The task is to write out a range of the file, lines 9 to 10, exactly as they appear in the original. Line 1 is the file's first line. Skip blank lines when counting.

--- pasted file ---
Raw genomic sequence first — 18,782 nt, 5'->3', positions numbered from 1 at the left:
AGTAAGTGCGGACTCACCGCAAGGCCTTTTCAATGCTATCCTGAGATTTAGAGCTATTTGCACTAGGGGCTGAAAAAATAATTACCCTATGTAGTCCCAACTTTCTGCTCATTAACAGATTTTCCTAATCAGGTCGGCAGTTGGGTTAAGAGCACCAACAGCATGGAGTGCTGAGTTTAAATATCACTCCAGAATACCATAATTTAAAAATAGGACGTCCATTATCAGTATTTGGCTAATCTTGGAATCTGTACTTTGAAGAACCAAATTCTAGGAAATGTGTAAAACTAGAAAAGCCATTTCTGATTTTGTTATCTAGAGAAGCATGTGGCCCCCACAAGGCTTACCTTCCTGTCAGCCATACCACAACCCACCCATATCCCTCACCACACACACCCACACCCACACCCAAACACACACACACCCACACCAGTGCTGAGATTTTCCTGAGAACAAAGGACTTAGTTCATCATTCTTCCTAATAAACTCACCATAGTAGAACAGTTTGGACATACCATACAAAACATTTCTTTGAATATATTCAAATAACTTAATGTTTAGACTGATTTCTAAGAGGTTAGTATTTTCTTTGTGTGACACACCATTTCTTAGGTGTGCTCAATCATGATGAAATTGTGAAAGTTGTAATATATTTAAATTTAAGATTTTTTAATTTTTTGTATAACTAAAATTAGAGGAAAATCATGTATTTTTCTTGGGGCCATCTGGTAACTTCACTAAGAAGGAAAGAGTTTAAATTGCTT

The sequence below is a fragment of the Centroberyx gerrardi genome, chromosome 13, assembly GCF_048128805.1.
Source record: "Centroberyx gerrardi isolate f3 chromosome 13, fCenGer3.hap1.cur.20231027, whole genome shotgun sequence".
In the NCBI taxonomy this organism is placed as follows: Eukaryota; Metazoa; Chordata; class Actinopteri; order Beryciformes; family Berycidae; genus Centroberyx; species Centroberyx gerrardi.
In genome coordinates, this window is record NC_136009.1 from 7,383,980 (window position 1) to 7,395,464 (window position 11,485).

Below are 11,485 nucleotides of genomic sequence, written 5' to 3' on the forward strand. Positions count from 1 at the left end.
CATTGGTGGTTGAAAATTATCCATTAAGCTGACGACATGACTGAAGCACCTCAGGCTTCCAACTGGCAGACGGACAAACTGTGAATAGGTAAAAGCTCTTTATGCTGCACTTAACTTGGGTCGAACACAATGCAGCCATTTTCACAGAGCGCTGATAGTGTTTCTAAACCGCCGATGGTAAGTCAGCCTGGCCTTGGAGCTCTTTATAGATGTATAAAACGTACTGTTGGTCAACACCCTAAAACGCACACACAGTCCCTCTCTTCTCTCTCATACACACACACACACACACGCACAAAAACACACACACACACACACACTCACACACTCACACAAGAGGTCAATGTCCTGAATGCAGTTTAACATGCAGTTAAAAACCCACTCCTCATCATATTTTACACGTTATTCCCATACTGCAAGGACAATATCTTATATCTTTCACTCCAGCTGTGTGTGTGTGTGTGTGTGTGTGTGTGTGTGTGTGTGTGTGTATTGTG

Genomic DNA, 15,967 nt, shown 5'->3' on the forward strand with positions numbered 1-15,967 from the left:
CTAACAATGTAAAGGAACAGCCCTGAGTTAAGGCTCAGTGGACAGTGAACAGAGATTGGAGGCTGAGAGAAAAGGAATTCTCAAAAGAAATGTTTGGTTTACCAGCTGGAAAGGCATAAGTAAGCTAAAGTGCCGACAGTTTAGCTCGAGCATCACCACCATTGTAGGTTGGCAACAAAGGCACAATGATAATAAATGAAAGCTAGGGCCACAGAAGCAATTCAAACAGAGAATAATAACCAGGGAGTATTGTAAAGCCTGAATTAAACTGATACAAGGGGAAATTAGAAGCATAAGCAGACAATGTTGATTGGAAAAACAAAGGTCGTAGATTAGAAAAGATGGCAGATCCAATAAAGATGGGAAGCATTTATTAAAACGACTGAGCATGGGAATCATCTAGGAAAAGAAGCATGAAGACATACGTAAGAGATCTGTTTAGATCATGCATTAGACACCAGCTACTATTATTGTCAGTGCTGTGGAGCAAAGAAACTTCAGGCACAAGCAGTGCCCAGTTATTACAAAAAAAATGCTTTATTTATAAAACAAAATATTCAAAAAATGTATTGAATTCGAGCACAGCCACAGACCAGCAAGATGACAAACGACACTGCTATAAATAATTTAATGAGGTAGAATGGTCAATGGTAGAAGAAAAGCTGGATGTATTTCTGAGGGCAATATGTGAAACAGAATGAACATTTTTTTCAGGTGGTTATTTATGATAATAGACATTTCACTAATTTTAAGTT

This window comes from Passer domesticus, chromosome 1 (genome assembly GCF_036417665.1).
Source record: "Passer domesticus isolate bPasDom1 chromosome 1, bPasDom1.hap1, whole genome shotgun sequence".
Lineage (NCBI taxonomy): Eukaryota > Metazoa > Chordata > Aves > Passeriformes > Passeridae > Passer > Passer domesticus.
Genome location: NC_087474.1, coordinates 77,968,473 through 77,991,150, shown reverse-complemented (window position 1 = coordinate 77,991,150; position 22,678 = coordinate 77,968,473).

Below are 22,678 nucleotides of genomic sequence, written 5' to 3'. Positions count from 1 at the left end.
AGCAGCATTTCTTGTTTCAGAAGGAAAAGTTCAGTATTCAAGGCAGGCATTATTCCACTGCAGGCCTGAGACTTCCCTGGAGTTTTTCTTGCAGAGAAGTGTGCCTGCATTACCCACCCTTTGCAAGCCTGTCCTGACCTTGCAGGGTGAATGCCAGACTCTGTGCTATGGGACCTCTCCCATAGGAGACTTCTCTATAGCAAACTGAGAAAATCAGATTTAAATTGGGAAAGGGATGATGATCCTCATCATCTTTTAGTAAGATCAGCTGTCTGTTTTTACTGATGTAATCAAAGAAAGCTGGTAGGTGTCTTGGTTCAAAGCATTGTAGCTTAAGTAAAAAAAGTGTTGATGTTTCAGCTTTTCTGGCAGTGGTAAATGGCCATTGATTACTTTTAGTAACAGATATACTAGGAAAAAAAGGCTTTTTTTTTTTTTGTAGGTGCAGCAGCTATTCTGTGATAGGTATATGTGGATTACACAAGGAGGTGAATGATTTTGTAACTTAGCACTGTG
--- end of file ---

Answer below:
Genomic DNA, 15,967 nt, shown 5'->3' on the forward strand with positions numbered 1-15,967 from the left:
CTAACAATGTAAAGGAACAGCCCTGAGTTAAGGCTCAGTGGACAGTGAACAGAGATTGGAGGCTGAGAGAAAAGGAATTCTCAAAAGAAATGTTTGGTTTACCAGCTGGAAAGGCATAAGTAAGCTAAAGTGCCGACAGTTTAGCTCGAGCATCACCACCATTGTAGGTTGGCAACAAAGGCACAATGATAATAAATGAAAGCTAGGGCCACAGAAGCAATTCAAACAGAGAATAATAACCAGGGAGTATTGTAAAGCCTGAATTAAACTGATACAAGGGGAAATTAGAAGCATAAGCAGACAATGTTGATTGGAAAAACAAAGGTCGTAGATTAGAAAAGATGGCAGATCCAATAAAGATGGGAAGCATTTATTAAAACGACTGAGCATGGGAATCATCTAGGAAAAGAAGCATGAAGACATACGTAAGAGATCTGTTTAGATCATGCATTAGACACCAGCTACTATTATTGTCAGTGCTGTGGAGCAAAGAAACTTCAGGCACAAGCAGTGCCCAGTTATTACAAAAAAAATGCTTTATTTATAAAACAAAATATTCAAAAAATGTATTGAATTCGAGCACAGCCACAGACCAGCAAGATGACAAACGACACTGCTATAAATAATTTAATGAGGTAGAATGGTCAATGGTAGAAGAAAAGCTGGATGTATTTCTGAGGGCAATATGTGAAACAGAATGAACATTTTTTTCAGGTGGTTATTTATGATAATAGACATTTCACTAATTTTAAGTT